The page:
Friday, July 1, 2011

I love NPR, so Shut Up Already: The Babuska Edition

On today's edition of "why I love NPR," three of the most informative and stimulating stories of the week on planet Earth.  They should change their motto to "When the Story Matters...NPR."  First...a nice breakdown of how much it costs to make a good solid stab at a pop hit.
In any case, to return to our approximate tally: After $78,000 to make the song, and another $1 million to roll it out, Rihanna's "Man Down" gets added to radio playlists across the country, gets a banner ad on iTunes ... and may still not be a hit.
So here's the real craziness--all of this and it still doesn't guarantee ooogobs of money for the musician or record company, and certainly not the songwriter.  This model is unsustainable in the world of YouTube and D.I.Y.  Why o why do we not insist on musicians who can perform and write lyrics?  People know when they are in a manufactured home and they know when they hear a manufactured "hit."  Pitiful and woefully expensive.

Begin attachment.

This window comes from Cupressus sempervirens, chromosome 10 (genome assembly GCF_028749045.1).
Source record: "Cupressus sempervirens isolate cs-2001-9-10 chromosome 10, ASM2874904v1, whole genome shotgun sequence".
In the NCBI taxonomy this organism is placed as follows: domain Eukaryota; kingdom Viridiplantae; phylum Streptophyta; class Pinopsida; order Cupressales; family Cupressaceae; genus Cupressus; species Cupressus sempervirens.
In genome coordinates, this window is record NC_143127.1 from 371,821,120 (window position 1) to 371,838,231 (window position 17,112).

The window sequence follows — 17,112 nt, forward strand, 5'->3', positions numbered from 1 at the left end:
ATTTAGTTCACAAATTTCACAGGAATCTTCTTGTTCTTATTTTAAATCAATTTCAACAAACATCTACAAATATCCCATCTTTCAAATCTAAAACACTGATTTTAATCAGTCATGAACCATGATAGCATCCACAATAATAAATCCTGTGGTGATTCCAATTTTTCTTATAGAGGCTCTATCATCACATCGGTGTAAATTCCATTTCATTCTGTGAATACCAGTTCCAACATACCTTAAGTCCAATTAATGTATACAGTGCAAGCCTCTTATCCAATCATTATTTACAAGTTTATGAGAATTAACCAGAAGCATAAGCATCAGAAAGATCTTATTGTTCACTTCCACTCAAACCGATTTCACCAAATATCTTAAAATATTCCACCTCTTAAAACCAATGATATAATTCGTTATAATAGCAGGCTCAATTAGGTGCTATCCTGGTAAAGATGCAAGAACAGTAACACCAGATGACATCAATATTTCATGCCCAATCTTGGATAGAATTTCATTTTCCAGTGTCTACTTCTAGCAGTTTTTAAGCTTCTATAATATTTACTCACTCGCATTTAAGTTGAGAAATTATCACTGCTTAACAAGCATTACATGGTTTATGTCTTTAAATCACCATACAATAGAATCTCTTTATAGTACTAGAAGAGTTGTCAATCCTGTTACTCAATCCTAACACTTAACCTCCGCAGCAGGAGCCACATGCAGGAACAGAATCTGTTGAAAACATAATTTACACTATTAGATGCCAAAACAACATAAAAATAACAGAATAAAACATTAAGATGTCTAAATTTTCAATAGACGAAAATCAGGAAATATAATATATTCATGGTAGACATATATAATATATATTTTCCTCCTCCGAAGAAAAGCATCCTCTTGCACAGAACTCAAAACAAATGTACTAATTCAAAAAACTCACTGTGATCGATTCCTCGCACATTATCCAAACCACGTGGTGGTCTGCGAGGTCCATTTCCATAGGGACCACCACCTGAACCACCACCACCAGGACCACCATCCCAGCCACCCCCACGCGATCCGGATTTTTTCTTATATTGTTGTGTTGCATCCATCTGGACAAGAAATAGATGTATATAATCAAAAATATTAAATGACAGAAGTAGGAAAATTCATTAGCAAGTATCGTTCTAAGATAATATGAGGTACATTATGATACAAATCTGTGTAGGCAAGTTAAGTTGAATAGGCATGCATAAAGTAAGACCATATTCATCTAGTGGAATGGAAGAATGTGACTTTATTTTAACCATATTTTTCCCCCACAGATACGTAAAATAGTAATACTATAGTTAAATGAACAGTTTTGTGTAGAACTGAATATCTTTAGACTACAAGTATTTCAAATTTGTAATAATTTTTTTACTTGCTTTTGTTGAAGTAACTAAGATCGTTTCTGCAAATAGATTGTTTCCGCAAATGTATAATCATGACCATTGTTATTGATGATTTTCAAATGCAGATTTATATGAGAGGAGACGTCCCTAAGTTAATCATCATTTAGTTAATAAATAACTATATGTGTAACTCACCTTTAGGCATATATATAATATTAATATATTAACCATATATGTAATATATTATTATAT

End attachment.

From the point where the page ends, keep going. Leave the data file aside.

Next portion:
Next up, a man I desperately want to have dinner with.  I shall call him GrillMaster with affection, but his name is Steven Raichlen, author of the Barbecue! Bible.  Take a listen to the savory detail, the respect for mustard-based traditions, the importance of controlling the heat.  In honor of Independence Day, enjoy this tutorial on the Great American Hamburger...

Finally, the 1# story of the week is about old women and how they came to redefine themselves.  Check out this story of Russian Women who have managed to carve a path in music and friendship after being widowed.
"We can't lose heart, or get depressed," Koneva said, before bursting into a song she knows from church about life moving on.
"Life goes on; it's impossible to stop," Koneva said. "That's what we sing."
Galina Koneva, 72
That they didn't win at Eurovision is not terribly surprising, but that they made it on the strength of their Spirit is another thing altogether.   I don't care if it is hip to be a babushka, but I do care that women who society has mostly decided are not worth paying attention to, have demanded attention, expression and independence.

If this doesn't make you a bit lighter, then you are a lost cause.  You must enjoy misery to resist the joy.  So thanks NPR, for once again making my world both larger and smaller at the same time.  Send those pledges!!!

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